Malnutrition and inflammation are related to high rates of morbidity and mortality in hemodialysis patients. Resistin is associated with nutrition and inflammation. We attempted to determine whether resistin levels may predict clinical outcomes in hemodialysis patients. We conducted a prospective evaluation of 100 outpatients on hemodialysis in a single dialysis center (male, 46%; mean age, 53.7 ± 16.4 yr). We stratified the patients into 4 groups according to quartiles of serum resistin levels. During the 18-month observational period, patients with the lowest quartile of serum resistin levels had poor hospitalization-free survival (log rank test, P = 0.016). After adjustment of all co-variables, patients with the lowest quartile of serum resistin levels had poor hospitalization-free survival, compared with reference resistin levels. Higher levels of interleukin-6 were an independent predictor of poor hospitalization-free survival. In contrast, serum resistin levels were not correlated with interleukin-6 levels. The current data showed that low resistin levels may independently predict poor hospitalization free survival in hemodialysis patients.
Renal Dialysis; Resistin; Hospitalization
Recent studies reported that early initiation of hemodialysis may increase mortality. However, studies that assessed the influence of early initiation of peritoneal dialysis (PD) yielded controversial results. In the present study, we evaluated the prognosis of early initiation of PD on the various outcomes of end stage renal failure patients by using propensity-score matching methods. Incident PD patients (n = 491) who started PD at SNU Hospital were enrolled. The patients were divided into 'early starters (n = 244)' and 'late starters (n = 247)' on the basis of the estimated glomerular filtration rate (eGFR) at the start of dialysis. The calculated propensity-score was used for one-to-one matching. After propensity-score-based matching (n = 136, for each group), no significant differences were observed in terms of all-cause mortality (P = 0.17), technique failure (P = 0.62), cardiovascular event (P = 0.96) and composite event (P = 0.86) between the early and late starters. Stratification analysis in the propensity-score quartiles (n = 491) exhibited no trend toward better or poorer survival in terms of all-cause mortality. In conclusion, early commencement of PD does not reduce the mortality risk and other outcomes. Although the recent guidelines suggest that initiation of dialysis at higher eGFR, physicians should not determine the time to initiate PD therapy simply rely on the eGFR alone.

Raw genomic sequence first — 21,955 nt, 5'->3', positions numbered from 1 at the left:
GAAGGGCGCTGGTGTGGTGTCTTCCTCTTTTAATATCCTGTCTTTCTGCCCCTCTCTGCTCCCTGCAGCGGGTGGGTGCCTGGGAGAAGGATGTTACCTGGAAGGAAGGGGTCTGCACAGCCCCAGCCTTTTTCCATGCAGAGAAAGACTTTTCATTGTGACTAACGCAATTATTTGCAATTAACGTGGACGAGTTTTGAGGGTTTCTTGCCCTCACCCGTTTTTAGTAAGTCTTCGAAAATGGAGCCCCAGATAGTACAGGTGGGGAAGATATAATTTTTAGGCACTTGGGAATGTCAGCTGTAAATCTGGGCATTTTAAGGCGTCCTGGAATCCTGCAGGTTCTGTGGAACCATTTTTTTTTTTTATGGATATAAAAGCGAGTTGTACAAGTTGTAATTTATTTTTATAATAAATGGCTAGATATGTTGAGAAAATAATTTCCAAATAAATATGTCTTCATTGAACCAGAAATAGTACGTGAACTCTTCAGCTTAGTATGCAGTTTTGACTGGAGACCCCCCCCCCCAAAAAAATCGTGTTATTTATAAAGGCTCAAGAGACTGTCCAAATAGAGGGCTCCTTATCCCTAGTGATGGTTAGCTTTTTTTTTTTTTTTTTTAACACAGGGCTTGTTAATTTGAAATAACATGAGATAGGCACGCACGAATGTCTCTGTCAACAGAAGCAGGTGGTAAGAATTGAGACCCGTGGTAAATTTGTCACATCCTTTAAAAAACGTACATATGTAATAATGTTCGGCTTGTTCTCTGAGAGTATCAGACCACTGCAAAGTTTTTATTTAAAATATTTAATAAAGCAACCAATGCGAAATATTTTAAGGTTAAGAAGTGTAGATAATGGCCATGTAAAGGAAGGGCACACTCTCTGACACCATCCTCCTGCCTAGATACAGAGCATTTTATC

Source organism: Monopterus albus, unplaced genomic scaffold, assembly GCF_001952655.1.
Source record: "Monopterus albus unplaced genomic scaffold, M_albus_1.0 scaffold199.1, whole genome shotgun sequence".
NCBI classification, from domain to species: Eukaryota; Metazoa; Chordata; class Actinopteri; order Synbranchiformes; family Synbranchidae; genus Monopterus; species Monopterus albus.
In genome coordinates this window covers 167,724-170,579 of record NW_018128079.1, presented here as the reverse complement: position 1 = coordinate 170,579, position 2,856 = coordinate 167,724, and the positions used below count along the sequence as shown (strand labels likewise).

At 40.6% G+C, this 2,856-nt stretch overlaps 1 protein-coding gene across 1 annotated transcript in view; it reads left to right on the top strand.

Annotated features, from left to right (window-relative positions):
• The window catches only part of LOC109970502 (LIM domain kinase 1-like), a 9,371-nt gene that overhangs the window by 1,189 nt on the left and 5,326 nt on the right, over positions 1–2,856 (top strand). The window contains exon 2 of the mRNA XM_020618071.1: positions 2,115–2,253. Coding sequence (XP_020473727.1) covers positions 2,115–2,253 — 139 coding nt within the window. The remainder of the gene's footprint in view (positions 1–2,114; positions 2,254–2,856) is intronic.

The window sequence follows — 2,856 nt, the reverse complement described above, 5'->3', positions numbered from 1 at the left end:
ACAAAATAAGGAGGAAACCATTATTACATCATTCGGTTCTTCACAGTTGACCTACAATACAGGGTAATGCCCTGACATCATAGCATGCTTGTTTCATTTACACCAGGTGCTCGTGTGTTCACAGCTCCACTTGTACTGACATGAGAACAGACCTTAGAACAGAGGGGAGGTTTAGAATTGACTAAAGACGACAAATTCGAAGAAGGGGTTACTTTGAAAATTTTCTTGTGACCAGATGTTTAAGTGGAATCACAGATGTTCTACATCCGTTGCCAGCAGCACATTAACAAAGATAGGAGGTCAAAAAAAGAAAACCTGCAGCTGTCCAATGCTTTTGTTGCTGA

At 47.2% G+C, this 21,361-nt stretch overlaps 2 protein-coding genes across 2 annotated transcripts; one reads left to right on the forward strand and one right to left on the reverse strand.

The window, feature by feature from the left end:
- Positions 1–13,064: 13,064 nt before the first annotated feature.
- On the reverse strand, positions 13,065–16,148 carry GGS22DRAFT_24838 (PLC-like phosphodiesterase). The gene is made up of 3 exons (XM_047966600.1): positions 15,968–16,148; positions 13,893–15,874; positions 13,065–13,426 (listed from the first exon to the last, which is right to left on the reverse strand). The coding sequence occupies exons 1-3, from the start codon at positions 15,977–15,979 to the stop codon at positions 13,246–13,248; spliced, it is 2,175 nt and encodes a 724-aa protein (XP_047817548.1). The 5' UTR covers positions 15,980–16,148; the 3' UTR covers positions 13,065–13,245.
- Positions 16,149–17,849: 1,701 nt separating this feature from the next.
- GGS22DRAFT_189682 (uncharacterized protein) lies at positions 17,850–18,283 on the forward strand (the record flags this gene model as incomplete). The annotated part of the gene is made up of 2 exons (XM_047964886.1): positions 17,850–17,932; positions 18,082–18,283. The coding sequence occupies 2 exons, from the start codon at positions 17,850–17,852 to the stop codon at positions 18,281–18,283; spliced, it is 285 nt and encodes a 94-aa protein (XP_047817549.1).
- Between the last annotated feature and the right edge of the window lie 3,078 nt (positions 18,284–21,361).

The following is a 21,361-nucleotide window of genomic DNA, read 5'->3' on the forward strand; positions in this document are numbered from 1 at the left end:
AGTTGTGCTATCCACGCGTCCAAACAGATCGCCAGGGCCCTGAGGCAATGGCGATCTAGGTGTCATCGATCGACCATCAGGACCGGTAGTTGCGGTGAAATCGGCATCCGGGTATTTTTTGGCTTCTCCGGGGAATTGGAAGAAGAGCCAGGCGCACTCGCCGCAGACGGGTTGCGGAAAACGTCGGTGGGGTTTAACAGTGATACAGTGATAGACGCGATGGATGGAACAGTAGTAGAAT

Peritoneal Dialysis; End Stage Renal Failure; Dialysis Initiation; Propensity Score Match; Outcome; Survival
We retrospectively evaluated demographic and biochemical parameters associated with depression and health-related quality of life (HRQOL) in maintenance peritoneal dialysis (PD) patients. This study included 105 patients maintaining PD at Seoul National University Hospital. Data were collected from electronic medical record. Korean Beck's Depression Inventory and Korean version of Kidney Disease Quality of Life short form, version 1.3 were used to evaluate depression and HRQOL, respectively. Moderate to severe depression was found in 24.8% of patients. Patients with lower normalized protein equivalent of nitrogen appearance (nPNA) (< 1.2 g/kg/day), lower weekly renal Kt/Vurea (< 0.2), and lower serum albumin level (≤ 4.0 g/dL) were associated with depression (P < 0.05). Among them, lower weekly renal Kt/Vurea was the only independent risk factor associated with depression (OR = 3.1, P = 0.007). Depressed patients showed significantly lower scores in every dimension of HRQOL (P < 0.001). Lower weekly renal Kt/Vurea (β = 0.24, P = 0.005) and lower nPNA (β = 0.15, P = 0.03) were the independent risk factors associated with lower kidney dialysis component summary, whereas lower plasma hemoglobin level was the consistent risk factor for lower physical component summary (β = 0.22, P = 0.03) and mental component summary (β = 0.22, P = 0.01). Depression is a prevalent psychological problem in PD population. Residual renal function is the most important factor associated with depression and impaired HRQOL in PD patients.
Peritoneal Dialysis; Depression; Health-Related Quality of Life; Residual Renal Function; Beck's Depression Inventory; KDQOL-SF